The components of employee development and training practices

  • New employee welcome and orientation
  • Ongoing training and development
  • Promotions and transfers

New employee welcome and orientation

Employee development begins with Employee Welcome and Orientation. To help your employees excel, they need to have a complete picture of your nonprofit’s mission, operations and understand their own role in the organization. This is also the time to review your employee development and training policies/programs and to provide specifics on what training is available and when.

Below is a checklist will help you ensure you cover the following topics:

  • Initial employee job goals and objectives are established, communicated and understood by new employees
  • Ongoing training and development policies and philosophies are clear
  • processes available for assessing the immediate training needs and individual development needs?
  • If available, mentoring programs for new employees and, if yes, is eligibility clearly communicated to employees?
  • Is there ongoing training or staff development for established employees and, if yes, is eligibility clearly communicated to employees? (Training may include internal or external one-on-one sessions, group training or online training.)
  • Is specialized training offered to managers and supervisors and, if yes, is eligibility clearly communicated to employees?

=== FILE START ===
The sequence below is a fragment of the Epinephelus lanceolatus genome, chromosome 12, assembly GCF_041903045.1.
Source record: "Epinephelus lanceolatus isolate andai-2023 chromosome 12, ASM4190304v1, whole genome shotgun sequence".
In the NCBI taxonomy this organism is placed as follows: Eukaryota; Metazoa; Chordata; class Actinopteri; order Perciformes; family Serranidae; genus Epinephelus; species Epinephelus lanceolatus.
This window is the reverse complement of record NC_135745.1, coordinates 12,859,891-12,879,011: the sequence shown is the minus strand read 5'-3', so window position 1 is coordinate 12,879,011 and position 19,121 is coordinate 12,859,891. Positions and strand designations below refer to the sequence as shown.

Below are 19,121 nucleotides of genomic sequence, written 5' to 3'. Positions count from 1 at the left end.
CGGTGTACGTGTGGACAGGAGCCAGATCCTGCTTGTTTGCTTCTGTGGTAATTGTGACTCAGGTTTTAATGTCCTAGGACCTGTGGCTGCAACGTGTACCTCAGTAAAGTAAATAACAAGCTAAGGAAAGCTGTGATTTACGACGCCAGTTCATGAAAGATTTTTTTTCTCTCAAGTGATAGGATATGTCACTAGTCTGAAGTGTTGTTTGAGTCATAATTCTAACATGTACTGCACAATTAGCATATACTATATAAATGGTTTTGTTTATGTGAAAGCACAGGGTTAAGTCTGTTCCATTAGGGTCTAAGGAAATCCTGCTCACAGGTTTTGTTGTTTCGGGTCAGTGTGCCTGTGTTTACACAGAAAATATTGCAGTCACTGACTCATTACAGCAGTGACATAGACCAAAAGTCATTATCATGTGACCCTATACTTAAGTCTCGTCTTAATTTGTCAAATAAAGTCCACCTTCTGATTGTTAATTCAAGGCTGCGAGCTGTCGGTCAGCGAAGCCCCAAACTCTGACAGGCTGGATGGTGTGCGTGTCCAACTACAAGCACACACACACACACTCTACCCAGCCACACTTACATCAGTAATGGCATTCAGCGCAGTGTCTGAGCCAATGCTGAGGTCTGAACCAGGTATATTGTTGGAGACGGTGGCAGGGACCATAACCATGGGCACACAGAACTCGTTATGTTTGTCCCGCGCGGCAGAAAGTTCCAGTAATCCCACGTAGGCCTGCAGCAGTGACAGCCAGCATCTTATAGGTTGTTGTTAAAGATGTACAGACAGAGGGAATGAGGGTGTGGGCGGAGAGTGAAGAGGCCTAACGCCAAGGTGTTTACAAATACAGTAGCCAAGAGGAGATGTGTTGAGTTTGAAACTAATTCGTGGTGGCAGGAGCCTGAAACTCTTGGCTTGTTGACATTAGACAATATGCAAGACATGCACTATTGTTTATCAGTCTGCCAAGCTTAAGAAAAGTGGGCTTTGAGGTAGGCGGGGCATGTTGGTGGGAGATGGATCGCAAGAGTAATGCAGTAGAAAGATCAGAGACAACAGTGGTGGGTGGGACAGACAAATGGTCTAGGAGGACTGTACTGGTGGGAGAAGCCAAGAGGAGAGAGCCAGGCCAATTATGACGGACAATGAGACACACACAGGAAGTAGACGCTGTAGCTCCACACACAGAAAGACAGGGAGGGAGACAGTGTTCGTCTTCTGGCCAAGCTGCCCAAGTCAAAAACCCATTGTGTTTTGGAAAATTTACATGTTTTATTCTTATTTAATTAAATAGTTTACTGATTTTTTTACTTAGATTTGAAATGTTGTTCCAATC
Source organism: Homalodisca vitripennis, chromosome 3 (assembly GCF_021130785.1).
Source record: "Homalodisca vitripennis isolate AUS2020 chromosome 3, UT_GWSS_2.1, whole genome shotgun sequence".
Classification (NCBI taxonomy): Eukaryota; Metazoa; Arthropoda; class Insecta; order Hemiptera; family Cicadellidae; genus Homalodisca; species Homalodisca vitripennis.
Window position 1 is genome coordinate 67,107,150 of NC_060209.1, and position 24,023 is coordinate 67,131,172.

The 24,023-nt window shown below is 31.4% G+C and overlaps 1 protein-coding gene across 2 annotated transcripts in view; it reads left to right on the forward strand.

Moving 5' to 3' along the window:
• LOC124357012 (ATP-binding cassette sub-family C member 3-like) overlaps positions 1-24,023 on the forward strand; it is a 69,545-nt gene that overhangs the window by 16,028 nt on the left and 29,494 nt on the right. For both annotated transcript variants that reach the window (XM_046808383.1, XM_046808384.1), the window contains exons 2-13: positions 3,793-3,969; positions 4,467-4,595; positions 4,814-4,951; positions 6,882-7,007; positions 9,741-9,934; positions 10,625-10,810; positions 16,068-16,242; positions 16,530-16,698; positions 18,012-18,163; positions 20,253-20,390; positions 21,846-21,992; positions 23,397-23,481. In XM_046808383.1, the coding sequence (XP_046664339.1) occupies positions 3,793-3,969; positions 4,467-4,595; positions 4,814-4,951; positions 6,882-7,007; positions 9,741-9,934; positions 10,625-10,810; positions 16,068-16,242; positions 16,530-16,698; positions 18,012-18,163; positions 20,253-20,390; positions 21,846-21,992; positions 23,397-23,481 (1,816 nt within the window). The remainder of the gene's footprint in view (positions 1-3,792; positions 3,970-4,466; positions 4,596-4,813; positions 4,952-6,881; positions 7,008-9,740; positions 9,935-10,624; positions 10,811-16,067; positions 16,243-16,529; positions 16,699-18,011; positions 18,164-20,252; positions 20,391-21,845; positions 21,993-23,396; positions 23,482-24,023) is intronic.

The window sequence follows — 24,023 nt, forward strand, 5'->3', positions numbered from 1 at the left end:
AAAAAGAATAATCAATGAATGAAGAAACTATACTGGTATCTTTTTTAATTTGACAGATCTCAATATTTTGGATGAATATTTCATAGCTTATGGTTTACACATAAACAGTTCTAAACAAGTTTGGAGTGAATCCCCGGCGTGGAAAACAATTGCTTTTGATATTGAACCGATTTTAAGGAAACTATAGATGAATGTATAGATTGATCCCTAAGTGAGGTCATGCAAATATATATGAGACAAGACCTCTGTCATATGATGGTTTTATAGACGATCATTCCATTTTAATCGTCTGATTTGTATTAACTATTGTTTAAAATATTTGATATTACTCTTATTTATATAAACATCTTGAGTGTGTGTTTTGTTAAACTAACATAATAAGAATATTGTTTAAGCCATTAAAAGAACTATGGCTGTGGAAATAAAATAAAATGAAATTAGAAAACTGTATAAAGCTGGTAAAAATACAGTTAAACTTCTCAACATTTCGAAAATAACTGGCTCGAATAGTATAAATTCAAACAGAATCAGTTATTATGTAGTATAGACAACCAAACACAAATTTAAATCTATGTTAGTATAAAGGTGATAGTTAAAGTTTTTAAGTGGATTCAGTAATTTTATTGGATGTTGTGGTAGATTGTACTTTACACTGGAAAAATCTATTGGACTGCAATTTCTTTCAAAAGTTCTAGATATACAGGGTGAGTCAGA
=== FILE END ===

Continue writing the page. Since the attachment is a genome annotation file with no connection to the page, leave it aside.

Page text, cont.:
• Are your training and development programs designed to meet specific objectives?
  • If yes, how are the results of these programs evaluated?
  • Are accurate records maintained for employee participation in training or development programs?
  • Is there a process for assessing future training and development needs? (This may include surveying employees to determine the areas in which they believe training is needed).
  • Is a specific person/position accountable for education, training and development activities? Provide contact info for that person or department.
  • Does the organization encourage involvement in related professional associations and attendance at relevant conferences?
  • Is there a policy outlining eligibility for promotion or transfer?
  • If yes, does the policy provide selection criteria for choosing among employees who have equal qualifications and indicate who makes the final decision?
  • Does the policy specify how pay rates are determined for promoted or transferred employees?
  • Are internal candidates considered for promotion before outside applicants?
  • If an employee fails to perform satisfactorily after a promotion or transfer, is a return to the prior position offered?

What are the best types of ongoing training programs?